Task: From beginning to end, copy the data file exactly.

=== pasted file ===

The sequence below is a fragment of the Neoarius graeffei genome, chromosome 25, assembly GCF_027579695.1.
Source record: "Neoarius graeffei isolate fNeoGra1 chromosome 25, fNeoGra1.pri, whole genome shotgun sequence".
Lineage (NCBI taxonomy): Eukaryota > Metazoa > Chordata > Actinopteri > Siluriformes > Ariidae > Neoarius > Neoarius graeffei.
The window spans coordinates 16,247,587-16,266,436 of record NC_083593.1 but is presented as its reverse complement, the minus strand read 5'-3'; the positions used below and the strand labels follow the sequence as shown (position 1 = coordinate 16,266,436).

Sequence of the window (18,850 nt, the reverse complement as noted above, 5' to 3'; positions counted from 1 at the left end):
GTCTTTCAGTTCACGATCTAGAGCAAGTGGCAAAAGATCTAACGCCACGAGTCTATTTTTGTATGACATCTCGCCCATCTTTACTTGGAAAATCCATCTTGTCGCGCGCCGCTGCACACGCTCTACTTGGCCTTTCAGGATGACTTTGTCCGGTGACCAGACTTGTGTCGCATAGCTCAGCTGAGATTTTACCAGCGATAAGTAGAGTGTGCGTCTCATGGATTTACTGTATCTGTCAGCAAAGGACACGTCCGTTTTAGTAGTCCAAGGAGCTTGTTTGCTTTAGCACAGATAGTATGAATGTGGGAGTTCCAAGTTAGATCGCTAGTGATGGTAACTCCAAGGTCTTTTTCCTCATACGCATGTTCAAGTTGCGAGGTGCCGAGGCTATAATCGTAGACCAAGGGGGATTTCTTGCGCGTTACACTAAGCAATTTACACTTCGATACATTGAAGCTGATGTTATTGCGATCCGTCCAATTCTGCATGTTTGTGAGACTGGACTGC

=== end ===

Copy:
The sequence below is a fragment of the Neoarius graeffei genome, chromosome 25, assembly GCF_027579695.1.
Source record: "Neoarius graeffei isolate fNeoGra1 chromosome 25, fNeoGra1.pri, whole genome shotgun sequence".
Lineage (NCBI taxonomy): Eukaryota > Metazoa > Chordata > Actinopteri > Siluriformes > Ariidae > Neoarius > Neoarius graeffei.
The window spans coordinates 16,247,587-16,266,436 of record NC_083593.1 but is presented as its reverse complement, the minus strand read 5'-3'; the positions used below and the strand labels follow the sequence as shown (position 1 = coordinate 16,266,436).

Sequence of the window (18,850 nt, the reverse complement as noted above, 5' to 3'; positions counted from 1 at the left end):
GTCTTTCAGTTCACGATCTAGAGCAAGTGGCAAAAGATCTAACGCCACGAGTCTATTTTTGTATGACATCTCGCCCATCTTTACTTGGAAAATCCATCTTGTCGCGCGCCGCTGCACACGCTCTACTTGGCCTTTCAGGATGACTTTGTCCGGTGACCAGACTTGTGTCGCATAGCTCAGCTGAGATTTTACCAGCGATAAGTAGAGTGTGCGTCTCATGGATTTACTGTATCTGTCAGCAAAGGACACGTCCGTTTTAGTAGTCCAAGGAGCTTGTTTGCTTTAGCACAGATAGTATGAATGTGGGAGTTCCAAGTTAGATCGCTAGTGATGGTAACTCCAAGGTCTTTTTCCTCATACGCATGTTCAAGTTGCGAGGTGCCGAGGCTATAATCGTAGACCAAGGGGGATTTCTTGCGCGTTACACTAAGCAATTTACACTTCGATACATTGAAGCTGATGTTATTGCGATCCGTCCAATTCTGCATGTTTGTGAGACTGGACTGC